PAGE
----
While gaming magazines are being replaced over here in the U.S. in favor of the Internet, at least one gaming rag is still going strong over in Japan, the venerable Famitsu. Notorious for its scoring system, the magazine has four different reviewers award up to 10 points each for a game, with the possibility of a 40 out of 40 perfect score. Since the very first issue released back in 1986, the publication has only awarded 17 perfect scores, but never to a Western game. However, this is no longer the case, as Famitsu finally broke that trend by awarding Skyrim with a coveted 40 out of 40.
Over the past 25 years, those 17 perfect scores have gone to Japanese developers. Sometimes those perfect scores are reserved for what both sides of the world consider the best games ever made, like The Legend of Zelda: Ocarina of Time and lesser-known Squaresoft title Vagrant Story. However, most of the perfect scores are from current-gen games, including a few odd choices like Bayonetta and the disappointing Super Smash Bros. Brawl. Even though modern technology does allow some amazing games, one wonders why Famitsu didn’t award perfect scores to many great games of generations past, as Famitsu likely didn’t have a time machine to pop into the future and compare those games to the types of games modern technology allows.
Aside from the lack of older games, some of those 17 games still seem a bit odd to have received a perfect score — Final Fantasy XII, for instance, though good, was seen as the perfect Final Fantasy by Famitsu over series favorites VI, VII or IV. Even odder, Final Fantasy XIII, generally considered the worst entry in the long-running franchise and something we’d all like to forget, received a score of 39 — one point shy of perfect.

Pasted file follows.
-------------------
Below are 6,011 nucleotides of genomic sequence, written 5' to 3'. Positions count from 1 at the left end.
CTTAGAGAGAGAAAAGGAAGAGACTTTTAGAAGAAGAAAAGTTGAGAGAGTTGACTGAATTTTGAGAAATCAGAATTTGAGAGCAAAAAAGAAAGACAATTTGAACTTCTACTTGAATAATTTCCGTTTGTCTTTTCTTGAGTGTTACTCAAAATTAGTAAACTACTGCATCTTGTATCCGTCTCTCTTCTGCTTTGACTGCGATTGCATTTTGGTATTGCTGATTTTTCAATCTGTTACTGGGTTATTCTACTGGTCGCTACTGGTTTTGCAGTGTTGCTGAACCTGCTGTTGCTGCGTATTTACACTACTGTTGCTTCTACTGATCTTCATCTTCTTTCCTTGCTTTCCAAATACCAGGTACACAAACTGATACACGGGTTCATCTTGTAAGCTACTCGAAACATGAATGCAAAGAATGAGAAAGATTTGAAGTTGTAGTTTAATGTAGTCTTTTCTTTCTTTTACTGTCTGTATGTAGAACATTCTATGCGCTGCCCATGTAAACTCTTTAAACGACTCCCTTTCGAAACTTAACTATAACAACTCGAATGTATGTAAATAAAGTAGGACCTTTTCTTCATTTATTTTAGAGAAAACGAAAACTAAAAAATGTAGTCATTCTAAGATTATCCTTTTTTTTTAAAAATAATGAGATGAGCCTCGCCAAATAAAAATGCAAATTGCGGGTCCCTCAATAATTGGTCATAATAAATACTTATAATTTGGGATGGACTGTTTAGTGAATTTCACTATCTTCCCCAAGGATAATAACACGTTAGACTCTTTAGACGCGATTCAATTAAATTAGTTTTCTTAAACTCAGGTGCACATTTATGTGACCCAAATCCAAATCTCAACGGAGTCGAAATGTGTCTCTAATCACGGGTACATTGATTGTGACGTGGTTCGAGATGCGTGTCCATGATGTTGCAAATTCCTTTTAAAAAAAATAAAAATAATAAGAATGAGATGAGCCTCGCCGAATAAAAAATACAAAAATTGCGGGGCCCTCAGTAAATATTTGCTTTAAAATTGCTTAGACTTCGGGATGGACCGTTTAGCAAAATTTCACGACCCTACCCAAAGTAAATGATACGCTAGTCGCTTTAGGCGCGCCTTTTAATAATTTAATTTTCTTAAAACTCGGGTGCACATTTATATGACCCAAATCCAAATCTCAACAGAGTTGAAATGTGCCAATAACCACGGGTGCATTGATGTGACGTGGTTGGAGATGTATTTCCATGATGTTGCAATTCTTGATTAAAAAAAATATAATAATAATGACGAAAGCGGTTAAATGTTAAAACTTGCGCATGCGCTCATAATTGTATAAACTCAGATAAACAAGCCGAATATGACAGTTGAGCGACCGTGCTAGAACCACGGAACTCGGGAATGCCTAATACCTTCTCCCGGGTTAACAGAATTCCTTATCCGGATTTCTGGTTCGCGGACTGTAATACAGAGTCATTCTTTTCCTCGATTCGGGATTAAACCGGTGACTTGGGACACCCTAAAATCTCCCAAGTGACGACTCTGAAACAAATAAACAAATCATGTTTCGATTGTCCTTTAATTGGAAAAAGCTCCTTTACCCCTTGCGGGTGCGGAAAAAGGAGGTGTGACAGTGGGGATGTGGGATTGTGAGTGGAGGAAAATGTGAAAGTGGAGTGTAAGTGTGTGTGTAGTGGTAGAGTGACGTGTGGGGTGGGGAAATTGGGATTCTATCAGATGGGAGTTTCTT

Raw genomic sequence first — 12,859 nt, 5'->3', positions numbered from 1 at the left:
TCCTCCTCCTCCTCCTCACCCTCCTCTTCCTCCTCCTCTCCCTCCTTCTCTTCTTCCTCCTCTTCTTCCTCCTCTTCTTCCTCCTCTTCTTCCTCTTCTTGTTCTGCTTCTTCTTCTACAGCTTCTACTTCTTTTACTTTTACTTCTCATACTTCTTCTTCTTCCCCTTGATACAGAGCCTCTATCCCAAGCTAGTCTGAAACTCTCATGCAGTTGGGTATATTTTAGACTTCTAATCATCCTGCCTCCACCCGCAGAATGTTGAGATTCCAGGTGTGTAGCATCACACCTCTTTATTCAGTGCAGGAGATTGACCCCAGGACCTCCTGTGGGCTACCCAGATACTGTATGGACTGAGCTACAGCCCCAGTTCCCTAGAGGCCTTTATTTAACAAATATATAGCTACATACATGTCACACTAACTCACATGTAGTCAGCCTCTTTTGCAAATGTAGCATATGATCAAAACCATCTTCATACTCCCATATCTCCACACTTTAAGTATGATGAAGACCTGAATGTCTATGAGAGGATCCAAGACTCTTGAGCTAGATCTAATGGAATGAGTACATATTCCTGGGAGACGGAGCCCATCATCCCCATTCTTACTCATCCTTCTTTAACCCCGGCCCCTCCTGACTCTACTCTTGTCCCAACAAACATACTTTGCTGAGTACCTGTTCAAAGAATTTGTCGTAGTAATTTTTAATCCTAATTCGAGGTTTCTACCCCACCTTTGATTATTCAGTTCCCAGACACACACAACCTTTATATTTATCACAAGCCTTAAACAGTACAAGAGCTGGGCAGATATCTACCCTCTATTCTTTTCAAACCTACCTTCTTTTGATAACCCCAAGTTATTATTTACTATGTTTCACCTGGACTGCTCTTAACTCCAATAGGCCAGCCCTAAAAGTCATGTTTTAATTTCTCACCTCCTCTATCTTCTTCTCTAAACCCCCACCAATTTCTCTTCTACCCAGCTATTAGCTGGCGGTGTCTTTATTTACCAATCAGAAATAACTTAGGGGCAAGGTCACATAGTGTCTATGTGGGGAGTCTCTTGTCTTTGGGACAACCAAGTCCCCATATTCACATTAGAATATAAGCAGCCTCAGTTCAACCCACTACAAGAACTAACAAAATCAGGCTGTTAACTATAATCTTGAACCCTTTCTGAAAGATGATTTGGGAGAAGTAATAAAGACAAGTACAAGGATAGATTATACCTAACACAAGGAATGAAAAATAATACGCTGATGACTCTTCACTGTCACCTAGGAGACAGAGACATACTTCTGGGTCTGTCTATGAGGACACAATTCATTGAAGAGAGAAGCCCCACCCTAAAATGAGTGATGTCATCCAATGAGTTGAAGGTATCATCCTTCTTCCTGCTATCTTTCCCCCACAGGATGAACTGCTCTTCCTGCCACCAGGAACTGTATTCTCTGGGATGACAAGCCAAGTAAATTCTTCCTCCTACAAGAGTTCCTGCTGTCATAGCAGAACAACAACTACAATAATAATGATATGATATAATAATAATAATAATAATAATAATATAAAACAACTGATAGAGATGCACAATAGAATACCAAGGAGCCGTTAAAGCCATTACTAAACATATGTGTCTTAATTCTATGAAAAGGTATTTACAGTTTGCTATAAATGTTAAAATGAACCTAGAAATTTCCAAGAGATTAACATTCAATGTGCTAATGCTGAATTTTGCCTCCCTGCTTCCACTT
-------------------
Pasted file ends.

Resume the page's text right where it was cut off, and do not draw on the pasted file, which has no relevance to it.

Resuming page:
Obviously, any gamer worth his or her weight in in-game collectibles will tell you attributing measurable scores to games isn’t the best way to go about reviewing games in modern times, so Famitsu’s past or present perfect scores probably wouldn’t tell a curious-but-unknowledgeable person where to start gaming, as Ocarina of Time is wildly different from Nintendogs, which also received a perfect 40 out of 40. However, it’s still nice to see that Famitsu has finally found something coming out of the West worthy of a perfect score, and it’s even better that it happened to a game as worthy as Skyrim. We here at Geekosystem give Famitsu a 39 out of 40 for catching up with the Western gaming world — it would’ve been a perfect score, but it took quite a while.
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